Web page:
in figure 1.8. On tangent track, both rails must have the same elevation. In other words, an
imaginary line at right angles to the two rails connecting their tops must be level. Curved track,
however, is banked; the outside rail is raised. The condition of cross level where one rail is
purposely raised is known as superelevation and is discussed fully in Railway Track
Figure 1.8. Proper Cross Level of Track.
The concept of surface is difficult to differentiate from grade and cross level. As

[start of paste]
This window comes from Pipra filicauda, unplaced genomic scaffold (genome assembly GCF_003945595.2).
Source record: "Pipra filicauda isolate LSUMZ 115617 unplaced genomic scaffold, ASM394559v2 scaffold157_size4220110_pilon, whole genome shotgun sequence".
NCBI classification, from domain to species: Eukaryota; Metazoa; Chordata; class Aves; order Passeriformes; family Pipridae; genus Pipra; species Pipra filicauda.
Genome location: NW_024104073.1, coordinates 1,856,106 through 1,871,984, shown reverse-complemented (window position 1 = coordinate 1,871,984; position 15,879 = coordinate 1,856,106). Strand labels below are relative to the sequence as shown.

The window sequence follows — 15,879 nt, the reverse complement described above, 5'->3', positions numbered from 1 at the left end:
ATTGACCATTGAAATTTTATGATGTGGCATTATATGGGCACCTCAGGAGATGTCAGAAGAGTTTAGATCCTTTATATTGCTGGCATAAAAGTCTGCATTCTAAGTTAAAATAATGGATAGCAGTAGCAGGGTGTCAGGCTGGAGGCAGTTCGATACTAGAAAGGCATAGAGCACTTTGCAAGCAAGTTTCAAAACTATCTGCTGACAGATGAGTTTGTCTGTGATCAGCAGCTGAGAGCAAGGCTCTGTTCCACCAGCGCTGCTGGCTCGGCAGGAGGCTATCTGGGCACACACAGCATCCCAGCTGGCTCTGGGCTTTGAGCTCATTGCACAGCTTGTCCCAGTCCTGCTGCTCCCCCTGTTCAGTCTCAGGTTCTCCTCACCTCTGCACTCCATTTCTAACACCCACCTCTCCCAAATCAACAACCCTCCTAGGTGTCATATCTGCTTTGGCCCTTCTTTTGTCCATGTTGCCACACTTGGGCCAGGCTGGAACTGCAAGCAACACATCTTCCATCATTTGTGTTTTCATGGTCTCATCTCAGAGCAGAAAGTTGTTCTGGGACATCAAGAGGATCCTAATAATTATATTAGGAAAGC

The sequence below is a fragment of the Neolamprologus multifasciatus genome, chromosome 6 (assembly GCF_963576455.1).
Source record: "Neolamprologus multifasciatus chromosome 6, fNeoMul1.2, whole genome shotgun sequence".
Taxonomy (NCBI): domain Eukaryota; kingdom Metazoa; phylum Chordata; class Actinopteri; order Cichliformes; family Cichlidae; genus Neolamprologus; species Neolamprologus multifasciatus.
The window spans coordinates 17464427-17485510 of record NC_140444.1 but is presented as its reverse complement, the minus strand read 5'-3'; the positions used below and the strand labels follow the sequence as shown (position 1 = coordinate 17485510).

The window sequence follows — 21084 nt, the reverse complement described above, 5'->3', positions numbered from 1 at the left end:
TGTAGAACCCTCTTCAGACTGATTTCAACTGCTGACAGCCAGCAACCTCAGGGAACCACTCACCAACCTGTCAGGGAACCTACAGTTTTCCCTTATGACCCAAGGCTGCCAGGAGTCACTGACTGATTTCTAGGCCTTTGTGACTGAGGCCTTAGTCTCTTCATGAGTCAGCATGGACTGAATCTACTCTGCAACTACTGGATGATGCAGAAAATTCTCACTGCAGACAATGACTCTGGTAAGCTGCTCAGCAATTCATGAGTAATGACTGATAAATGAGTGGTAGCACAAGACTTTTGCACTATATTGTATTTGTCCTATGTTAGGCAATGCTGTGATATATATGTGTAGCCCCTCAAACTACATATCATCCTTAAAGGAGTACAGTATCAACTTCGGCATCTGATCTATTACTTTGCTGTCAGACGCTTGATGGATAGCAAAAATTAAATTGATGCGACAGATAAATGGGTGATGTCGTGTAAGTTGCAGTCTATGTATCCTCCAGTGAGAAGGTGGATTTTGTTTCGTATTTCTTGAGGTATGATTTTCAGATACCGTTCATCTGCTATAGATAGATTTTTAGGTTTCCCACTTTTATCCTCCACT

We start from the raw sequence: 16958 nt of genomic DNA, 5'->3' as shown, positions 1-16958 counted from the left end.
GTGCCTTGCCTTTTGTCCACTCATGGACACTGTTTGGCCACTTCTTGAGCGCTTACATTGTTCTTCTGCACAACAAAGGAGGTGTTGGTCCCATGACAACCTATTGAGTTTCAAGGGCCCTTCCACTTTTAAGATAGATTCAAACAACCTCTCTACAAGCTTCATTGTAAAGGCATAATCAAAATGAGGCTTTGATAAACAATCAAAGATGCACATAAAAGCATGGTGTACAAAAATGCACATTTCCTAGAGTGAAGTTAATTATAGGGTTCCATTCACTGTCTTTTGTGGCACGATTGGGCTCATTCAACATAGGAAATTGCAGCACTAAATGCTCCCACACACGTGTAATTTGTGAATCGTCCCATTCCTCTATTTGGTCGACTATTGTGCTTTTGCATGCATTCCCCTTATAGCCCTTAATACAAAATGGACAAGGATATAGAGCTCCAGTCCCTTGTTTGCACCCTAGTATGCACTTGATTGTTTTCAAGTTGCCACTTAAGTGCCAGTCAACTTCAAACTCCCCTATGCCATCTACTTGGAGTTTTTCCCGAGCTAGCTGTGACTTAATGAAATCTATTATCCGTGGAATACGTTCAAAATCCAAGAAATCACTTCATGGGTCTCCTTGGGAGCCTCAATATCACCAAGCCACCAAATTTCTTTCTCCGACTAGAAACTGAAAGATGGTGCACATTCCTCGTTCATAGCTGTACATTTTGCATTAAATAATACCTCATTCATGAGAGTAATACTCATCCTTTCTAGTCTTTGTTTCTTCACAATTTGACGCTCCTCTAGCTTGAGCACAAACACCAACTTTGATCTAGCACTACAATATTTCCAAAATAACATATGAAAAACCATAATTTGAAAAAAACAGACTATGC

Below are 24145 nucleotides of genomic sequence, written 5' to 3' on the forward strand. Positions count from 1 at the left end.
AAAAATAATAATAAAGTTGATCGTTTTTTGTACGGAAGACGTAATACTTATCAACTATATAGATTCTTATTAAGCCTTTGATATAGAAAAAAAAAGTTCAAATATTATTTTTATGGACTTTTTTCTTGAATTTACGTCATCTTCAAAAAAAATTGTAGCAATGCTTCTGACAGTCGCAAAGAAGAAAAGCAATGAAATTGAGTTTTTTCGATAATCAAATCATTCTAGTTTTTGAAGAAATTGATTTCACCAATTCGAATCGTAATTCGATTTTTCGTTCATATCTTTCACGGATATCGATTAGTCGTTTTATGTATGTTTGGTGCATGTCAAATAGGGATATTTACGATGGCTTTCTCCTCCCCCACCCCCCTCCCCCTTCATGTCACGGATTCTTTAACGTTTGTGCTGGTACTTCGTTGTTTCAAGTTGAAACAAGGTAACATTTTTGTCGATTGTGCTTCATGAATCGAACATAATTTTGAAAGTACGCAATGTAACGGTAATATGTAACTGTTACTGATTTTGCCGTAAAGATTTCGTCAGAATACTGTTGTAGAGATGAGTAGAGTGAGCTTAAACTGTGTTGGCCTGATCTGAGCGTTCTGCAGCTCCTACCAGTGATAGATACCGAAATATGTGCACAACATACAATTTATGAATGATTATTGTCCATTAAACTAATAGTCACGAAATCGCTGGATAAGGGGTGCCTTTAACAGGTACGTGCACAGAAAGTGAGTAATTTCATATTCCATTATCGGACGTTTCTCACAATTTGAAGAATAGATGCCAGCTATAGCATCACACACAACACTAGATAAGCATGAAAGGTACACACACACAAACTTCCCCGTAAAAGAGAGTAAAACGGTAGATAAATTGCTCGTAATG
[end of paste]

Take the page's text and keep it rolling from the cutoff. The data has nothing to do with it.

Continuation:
commonly used, surface describes the smoothness of track. Technically, it is the height relation
of successive points along one rail of a track. Proper track surface is attained when the rail is at
the same height throughout its length or when its elevation changes evenly. Proper and poor
surfaces are compared in figure 1.9. Although grade is also a height relation of successive points
along track, this term should be used in referring to large changes occurring over long distances.
The term grade should be reserved for changes of elevation purposely made when the line was
constructed. Surface, on the other hand, refers to irregularities of elevation occurring because of
Figure 1.9. Proper and Poor Surface Compared.